How To View and Update the Linux PATH Environment Variable

Published on July 19, 2022
How To View and Update the Linux PATH Environment Variable

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After installing a command-line program, you may only be able to run it in the same directory as the program. You can run a command-line program from any directory with the help of an environment variable called PATH.

The PATH variable contains a list of directories the system checks before running a command. Updating the PATH variable will enable you to run any executables found in the directories mentioned in PATH from any directory without typing the absolute file path.

For example, instead of typing the following to run a Python program:

  1. /usr/bin/python3

Because the /usr/bin directory is included in the PATH variable, you can type this instead:

  1. python3

The directories are listed in priority order, so the ones that will be checked first are mentioned first.

In this tutorial, you will view the PATH variable and update its value.


For an overview of environment variables, refer to the How To Read and Set Environmental and Shell Variables on Linux article.

Step 1 — Viewing the PATH Variable

You can view the PATH variable with the following command:

  1. echo $PATH

An unchanged PATH may look something like this (file paths may differ slightly depending on your system):


Some directories are mentioned by default, and each directory in PATH is separated with a colon :. The system checks these directories from left to right when running a program.

When a command-line program is not installed in any of the mentioned directories, you may need to add the directory of that program to PATH.

Step 2 — Adding a Directory to the PATH Environment Variable

A directory can be added to PATH in two ways: at the start or the end of a path.

Adding a directory (/the/file/path for example) to the start of PATH will mean it is checked first:

  1. export PATH=/the/file/path:$PATH

Adding a directory to the end of PATH means it will be checked after all other directories:

  1. export PATH=$PATH:/the/file/path

Multiple directories can be added to PATH at once by adding a colon : between the directories:

  1. export PATH=$PATH:/the/file/path:/the/file/path2

Once the export command is executed, you can view the PATH variable to see the changes:

  1. export PATH=$PATH:/the/file/path
  2. echo $PATH

You will see an output like this:


This method will only work for the current shell session. Once you exit the current session and start a new one, the PATH variable will reset to its default value and no longer contain the directory you added. For the PATH to persist across different shell sessions, it has to be stored in a file.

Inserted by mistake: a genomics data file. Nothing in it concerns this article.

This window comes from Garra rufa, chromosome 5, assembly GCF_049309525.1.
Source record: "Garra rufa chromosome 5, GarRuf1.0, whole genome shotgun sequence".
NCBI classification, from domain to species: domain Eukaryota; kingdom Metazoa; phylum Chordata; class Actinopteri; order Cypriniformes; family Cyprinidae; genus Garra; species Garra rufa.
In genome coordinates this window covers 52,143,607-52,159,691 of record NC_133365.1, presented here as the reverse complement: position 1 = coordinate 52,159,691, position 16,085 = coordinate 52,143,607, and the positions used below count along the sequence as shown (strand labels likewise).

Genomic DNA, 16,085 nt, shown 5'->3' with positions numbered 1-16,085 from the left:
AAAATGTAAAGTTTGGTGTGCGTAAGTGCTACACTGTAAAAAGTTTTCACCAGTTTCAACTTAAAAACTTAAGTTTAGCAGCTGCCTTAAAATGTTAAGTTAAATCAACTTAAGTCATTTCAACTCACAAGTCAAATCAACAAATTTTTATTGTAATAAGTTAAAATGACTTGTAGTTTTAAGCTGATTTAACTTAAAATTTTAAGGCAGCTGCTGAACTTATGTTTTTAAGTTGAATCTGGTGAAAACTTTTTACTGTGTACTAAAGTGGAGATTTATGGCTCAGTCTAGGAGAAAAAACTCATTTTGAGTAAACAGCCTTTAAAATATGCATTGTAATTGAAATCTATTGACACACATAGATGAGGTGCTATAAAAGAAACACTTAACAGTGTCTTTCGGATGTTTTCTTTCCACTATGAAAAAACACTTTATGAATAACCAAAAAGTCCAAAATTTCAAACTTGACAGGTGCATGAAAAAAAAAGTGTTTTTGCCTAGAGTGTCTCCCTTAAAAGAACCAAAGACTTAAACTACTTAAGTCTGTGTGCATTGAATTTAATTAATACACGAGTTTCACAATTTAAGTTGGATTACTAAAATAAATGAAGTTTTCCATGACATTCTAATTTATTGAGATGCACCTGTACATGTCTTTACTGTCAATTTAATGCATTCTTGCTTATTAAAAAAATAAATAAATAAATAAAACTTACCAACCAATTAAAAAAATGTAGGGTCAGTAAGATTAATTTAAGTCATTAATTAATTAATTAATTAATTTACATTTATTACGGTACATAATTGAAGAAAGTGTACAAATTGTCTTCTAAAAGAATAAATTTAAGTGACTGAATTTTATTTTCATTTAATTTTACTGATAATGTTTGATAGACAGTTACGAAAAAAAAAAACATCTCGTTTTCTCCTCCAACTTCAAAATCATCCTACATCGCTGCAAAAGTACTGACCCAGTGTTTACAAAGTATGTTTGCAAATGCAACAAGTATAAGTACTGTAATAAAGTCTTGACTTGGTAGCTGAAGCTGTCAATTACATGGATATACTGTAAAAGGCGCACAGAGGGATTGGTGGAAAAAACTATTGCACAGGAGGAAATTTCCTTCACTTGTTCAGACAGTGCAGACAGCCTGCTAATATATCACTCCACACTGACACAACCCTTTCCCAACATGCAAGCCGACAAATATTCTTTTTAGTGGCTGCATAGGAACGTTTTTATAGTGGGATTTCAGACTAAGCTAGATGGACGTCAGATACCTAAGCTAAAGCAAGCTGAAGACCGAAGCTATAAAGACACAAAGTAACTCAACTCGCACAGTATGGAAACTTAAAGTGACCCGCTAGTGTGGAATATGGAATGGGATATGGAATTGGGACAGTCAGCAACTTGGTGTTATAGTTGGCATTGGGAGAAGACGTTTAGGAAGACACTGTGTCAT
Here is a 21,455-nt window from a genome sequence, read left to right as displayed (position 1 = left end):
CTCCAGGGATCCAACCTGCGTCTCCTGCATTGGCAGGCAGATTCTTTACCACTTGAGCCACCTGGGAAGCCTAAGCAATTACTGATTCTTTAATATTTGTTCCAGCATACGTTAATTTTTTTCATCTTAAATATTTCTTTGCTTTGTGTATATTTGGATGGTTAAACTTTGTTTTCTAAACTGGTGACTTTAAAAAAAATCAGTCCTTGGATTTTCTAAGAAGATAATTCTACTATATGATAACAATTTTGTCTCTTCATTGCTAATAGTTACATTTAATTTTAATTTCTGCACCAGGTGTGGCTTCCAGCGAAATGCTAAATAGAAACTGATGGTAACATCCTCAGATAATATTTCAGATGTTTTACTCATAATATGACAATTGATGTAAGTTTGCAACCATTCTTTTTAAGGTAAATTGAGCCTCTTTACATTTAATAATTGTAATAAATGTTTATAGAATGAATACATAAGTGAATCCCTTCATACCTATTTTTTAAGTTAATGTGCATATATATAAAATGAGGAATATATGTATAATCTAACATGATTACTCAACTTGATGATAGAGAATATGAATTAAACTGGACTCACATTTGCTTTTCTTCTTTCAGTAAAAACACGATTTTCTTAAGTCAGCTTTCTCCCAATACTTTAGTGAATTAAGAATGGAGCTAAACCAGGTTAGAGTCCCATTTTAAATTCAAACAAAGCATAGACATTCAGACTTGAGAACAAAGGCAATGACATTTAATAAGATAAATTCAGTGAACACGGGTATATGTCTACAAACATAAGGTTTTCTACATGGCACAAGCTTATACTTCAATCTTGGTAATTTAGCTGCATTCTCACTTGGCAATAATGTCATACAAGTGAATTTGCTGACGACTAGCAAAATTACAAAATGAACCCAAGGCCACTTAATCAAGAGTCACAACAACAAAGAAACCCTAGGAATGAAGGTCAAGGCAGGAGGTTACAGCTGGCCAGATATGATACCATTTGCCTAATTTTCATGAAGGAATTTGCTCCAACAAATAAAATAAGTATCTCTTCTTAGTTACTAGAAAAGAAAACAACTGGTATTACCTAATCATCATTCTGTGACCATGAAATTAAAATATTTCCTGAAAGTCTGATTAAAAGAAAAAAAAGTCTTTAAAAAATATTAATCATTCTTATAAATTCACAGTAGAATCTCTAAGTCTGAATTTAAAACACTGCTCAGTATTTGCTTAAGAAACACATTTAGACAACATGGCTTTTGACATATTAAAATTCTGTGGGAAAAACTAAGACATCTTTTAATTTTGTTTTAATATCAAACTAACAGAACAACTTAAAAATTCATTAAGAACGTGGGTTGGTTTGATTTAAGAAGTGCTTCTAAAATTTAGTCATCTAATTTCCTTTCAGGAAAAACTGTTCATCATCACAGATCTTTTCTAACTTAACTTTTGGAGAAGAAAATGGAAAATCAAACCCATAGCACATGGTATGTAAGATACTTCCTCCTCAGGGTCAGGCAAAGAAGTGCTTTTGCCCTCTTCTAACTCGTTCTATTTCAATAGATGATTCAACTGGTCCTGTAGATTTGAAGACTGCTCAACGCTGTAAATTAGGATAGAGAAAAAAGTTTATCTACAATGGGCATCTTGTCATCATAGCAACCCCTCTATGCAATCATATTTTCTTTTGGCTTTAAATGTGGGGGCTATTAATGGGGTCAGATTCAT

Step 3 — Permanently Adding a Directory to the PATH Variable

In this step, you will add a directory permanently in the shell configuration file, which is ~/.bashrc if you’re using a bash shell or ~/.zshrc if you’re using a zsh shell. This tutorial will use ~/.bashrc as an example.

First, open the ~/.bashrc file:

  1. nano ~/.bashrc

The ~/.bashrc file will have existing data, which you will not modify. At the bottom of the file, add the export command with your new directory:

  1. ...
  2. Adding paths to your PATH
  3. export PATH=$PATH:the/file/path

Use the methods described in the prior section to clarify whether you want the new directory to be checked first or last in the PATH.

Save and close the file. The changes to the PATH variable will be made once a new shell session is started. To apply the changes to the current session, use the source command:

  1. source ~/.bashrc

You can add new directories in the future by opening this file and appending directories separated by a colon : to the existing export command.


The PATH environment variable is a crucial aspect of command-line use. It enables you to run command-line programs, such as echo and python3, from any directory without typing the full path. In cases where adding the directory to PATH isn’t part of the installation process, this tutorial provides the required steps. For more on environmental variables, see How To Read and Set Environmental and Shell Variables on Linux.

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About the authors
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Piya Gehi


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Technical Editor

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